Buckle up, friends, because the way this book shifts gears around 2/3 of the way through puts the likes of Million Dollar Baby to shame.
I've enjoyed Scalzi books before and since, and I'm always glad to hear Wil Wheaton narrate, particularly when you get the uncanny sense that he's poking gentle fun at the author's awkward-to-read bits. You could turn his delivery of "Dahl said--Duvall said--Dahl said--" into a nice hip-hop remix.
Just as he has in his other books, Scalzi treats a farcical and absurd premise with a surprisingly naturalistic tone and serious philosophical meditation. Still quite funny in places, though not as raucously as the likes of Galaxy Quest, which I suppose it still most closely resembles.
I've been, and will likely continue to be, a great fan of James S.A. Corey's Expanse novels. Abaddon's Gate is no longer to be the final chapter of the series as originally planned (there will be at least six full novels altogether, along with various novellas and short stories), but it does serve to wrap up a number of major plot lines introduced in Leviathan Wakes and Caliban's War.
Unfortunately, though I enjoyed it a great deal, I have to say it is probably the weakest entry thus far. As a science fiction story, it ventures further into outlandish territory than its predecessors did. This isn't necessarily a complaint, but the first two books really excelled at creating a believable, gritty atmosphere. Abaddon has a stronger focus on philosophy and ethics, which while often thoughtful and fascinating, doesn't propel the action as forcefully.
Like Caliban, the story switches between four primary characters, only one of whom--Holden--has been featured before. The authors made the interesting choice of making one of the new POV characters more of an antagonist, at least initially. This factor lends the book most of its edge, in my opinion. I would have liked to see a little more humor, which is one thing the second book in the series excelled at.
Though Abaddon is satisfying enough as the end chapter of a self-contained trilogy, it leaves the door wide open (no pun intended) for some very interesting future adventures. Fans of the previous Expanse entries should not hesitate to pick this one up, even if it doesn't quite match the sense of place and atmosphere of Leviathan or the brisk pace and humor of Caliban.
This is a thoroughly entertaining, funny survival adventure sure to please NASA geeks & space nerds (like myself). The author certainly seems to have done his homework, presenting the science in a compelling and authentic way. The protagonist's irrepressible sense of humor keeps things light and upbeat (though be warned, as should be obvious from the description, there are F-bombs aplenty).
If you enjoyed the genius problem solving on display in Apollo 13, you'll get lots more of it here (this time it's fictional, but still plausible and often fiendishly clever). As you go along, you'll start wondering what will go wrong next, and how our unflappable hero will get out alive.
The narrator, R.C. Bray, does a terrific job of capturing the irreverent tone of Mark Watney's log entries, though frankly not quite as well with the scenes and characters on Earth. Some of his accents feel wrong (or even a bit caricature-ish) in places, and every time he pronounced ASCII as "A-S-C-two" I flinched a little. But these are minor complaints. The Kindle version is super cheap, so I was able to read large chunks in "print" form, which enhanced the experience (Huzzah, Whispersync for Voice!).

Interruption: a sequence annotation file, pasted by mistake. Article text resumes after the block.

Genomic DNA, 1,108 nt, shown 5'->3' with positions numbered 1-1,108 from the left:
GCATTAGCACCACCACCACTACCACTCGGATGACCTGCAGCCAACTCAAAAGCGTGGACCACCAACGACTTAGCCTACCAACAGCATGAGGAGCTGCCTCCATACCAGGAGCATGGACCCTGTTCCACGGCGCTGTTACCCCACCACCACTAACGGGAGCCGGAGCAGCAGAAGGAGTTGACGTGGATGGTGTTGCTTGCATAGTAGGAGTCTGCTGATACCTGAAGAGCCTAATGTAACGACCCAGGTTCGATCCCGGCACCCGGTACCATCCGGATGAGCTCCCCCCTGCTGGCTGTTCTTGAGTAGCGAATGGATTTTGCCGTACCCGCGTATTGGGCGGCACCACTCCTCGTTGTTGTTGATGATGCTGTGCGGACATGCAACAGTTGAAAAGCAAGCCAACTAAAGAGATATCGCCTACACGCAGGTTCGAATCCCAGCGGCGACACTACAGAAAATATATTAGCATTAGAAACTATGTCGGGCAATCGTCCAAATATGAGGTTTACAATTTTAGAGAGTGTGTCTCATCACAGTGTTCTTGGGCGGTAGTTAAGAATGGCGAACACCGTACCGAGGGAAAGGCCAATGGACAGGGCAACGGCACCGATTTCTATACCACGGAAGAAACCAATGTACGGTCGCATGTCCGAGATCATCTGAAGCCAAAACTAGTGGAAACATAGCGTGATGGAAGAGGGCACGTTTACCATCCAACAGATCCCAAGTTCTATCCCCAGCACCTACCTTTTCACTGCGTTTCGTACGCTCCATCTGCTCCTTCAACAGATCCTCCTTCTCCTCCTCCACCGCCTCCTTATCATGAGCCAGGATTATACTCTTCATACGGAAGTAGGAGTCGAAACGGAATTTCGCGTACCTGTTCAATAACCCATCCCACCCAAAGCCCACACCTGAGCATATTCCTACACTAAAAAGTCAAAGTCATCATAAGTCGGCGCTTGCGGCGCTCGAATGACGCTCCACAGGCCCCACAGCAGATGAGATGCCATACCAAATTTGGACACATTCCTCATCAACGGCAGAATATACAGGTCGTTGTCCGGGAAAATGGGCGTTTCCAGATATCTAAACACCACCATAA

Jeff Ryan's style is rather akin to the kind of writing one finds in the A.V. Club or Wired magazine--smart, brisk, and lightly sarcastic. And this is the kind of story you'll read in places like those, too--just expanded into epic full-length book form.
This is the first Ray Porter narration I've listened to. His voice and rhythm reminds me a lot of James Spader for some reason. This is certainly no complaint.
After letting it languish in my wish list for months, I heard Alton Brown recommend this book and decided that was all the push I needed to dive in. I'm glad I did.
Listening to the Minotaur, I was reminded of the work of another of my favorite authors, Charles Portis (best known for True Grit, but all five of his novels are winners). Sherrill's meandering narrative, steady rhythm and low-key Southern brand of humor share a lot with Portis.
In some ways, I see the Minotaur as a meditation on masculinity--both its lighter and darker sides. The author certainly doesn't bombard you with sweeping generalizations, but when he does make the occasional broad observation on the male psyche, I found little to argue with.
My criticisms are few, and mostly inconsequential to my enjoyment of the book. More curiosities than complaints. The Minotaur's workplace, Grub's Rib, is initially sketched out as a greasy roadside BBQ joint, but in later chapters seems to feel more like a trendy haute cuisine establishment. The time setting feels a little inconsistent as well--early on, I felt like there were clear indications that the book takes place in the early 90's, but later details seem to contradict this. I suppose, given the Minotaur's foggy recollection of his own five millenia on the Earth, this kind of thing can be forgiven--perhaps is even intentional.
These are minor issues, though--in fact, they're the kinds of things I only notice when a book draws me in. Holter Graham's narration is excellent, accentuating the Minotaur's taciturn grunts, the varied drawls of his co-workers, and the epicurean appeal of the fare they serve up.
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